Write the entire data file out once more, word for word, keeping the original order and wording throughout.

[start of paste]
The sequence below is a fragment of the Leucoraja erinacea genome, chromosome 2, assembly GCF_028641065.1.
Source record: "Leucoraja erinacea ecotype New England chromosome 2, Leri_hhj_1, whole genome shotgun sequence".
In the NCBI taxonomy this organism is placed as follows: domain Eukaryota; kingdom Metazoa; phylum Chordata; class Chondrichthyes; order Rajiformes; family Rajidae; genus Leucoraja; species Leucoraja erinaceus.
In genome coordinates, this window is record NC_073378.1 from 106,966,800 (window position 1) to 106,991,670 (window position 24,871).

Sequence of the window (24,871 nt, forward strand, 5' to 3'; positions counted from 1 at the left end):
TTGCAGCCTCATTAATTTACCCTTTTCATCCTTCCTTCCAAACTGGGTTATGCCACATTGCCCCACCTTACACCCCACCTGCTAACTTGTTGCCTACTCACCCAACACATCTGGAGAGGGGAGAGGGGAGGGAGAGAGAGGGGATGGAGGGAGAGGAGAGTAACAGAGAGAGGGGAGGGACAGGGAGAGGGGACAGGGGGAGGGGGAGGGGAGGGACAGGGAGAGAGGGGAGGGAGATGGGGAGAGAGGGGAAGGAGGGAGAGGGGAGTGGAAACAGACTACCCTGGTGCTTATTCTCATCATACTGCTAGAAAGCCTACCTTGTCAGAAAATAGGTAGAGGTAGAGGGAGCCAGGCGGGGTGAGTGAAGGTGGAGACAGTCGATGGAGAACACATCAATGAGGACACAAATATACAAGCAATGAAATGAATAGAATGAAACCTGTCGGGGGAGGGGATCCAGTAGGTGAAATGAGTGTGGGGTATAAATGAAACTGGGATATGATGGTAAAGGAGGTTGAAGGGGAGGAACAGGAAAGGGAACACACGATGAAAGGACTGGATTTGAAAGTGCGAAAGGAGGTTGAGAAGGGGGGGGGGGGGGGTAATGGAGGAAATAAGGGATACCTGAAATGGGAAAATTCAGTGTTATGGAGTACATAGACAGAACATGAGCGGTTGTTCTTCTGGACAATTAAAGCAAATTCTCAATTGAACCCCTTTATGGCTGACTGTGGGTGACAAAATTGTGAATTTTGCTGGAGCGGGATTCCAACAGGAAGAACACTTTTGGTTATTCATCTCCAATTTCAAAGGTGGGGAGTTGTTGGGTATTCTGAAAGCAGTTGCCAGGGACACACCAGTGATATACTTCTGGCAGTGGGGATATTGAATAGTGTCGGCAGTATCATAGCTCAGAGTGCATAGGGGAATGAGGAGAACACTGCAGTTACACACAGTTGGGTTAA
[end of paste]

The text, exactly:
The sequence below is a fragment of the Leucoraja erinacea genome, chromosome 2, assembly GCF_028641065.1.
Source record: "Leucoraja erinacea ecotype New England chromosome 2, Leri_hhj_1, whole genome shotgun sequence".
In the NCBI taxonomy this organism is placed as follows: domain Eukaryota; kingdom Metazoa; phylum Chordata; class Chondrichthyes; order Rajiformes; family Rajidae; genus Leucoraja; species Leucoraja erinaceus.
In genome coordinates, this window is record NC_073378.1 from 106,966,800 (window position 1) to 106,991,670 (window position 24,871).

Sequence of the window (24,871 nt, forward strand, 5' to 3'; positions counted from 1 at the left end):
TTGCAGCCTCATTAATTTACCCTTTTCATCCTTCCTTCCAAACTGGGTTATGCCACATTGCCCCACCTTACACCCCACCTGCTAACTTGTTGCCTACTCACCCAACACATCTGGAGAGGGGAGAGGGGAGGGAGAGAGAGGGGATGGAGGGAGAGGAGAGTAACAGAGAGAGGGGAGGGACAGGGAGAGGGGACAGGGGGAGGGGGAGGGGAGGGACAGGGAGAGAGGGGAGGGAGATGGGGAGAGAGGGGAAGGAGGGAGAGGGGAGTGGAAACAGACTACCCTGGTGCTTATTCTCATCATACTGCTAGAAAGCCTACCTTGTCAGAAAATAGGTAGAGGTAGAGGGAGCCAGGCGGGGTGAGTGAAGGTGGAGACAGTCGATGGAGAACACATCAATGAGGACACAAATATACAAGCAATGAAATGAATAGAATGAAACCTGTCGGGGGAGGGGATCCAGTAGGTGAAATGAGTGTGGGGTATAAATGAAACTGGGATATGATGGTAAAGGAGGTTGAAGGGGAGGAACAGGAAAGGGAACACACGATGAAAGGACTGGATTTGAAAGTGCGAAAGGAGGTTGAGAAGGGGGGGGGGGGGGGTAATGGAGGAAATAAGGGATACCTGAAATGGGAAAATTCAGTGTTATGGAGTACATAGACAGAACATGAGCGGTTGTTCTTCTGGACAATTAAAGCAAATTCTCAATTGAACCCCTTTATGGCTGACTGTGGGTGACAAAATTGTGAATTTTGCTGGAGCGGGATTCCAACAGGAAGAACACTTTTGGTTATTCATCTCCAATTTCAAAGGTGGGGAGTTGTTGGGTATTCTGAAAGCAGTTGCCAGGGACACACCAGTGATATACTTCTGGCAGTGGGGATATTGAATAGTGTCGGCAGTATCATAGCTCAGAGTGCATAGGGGAATGAGGAGAACACTGCAGTTACACACAGTTGGGTTAA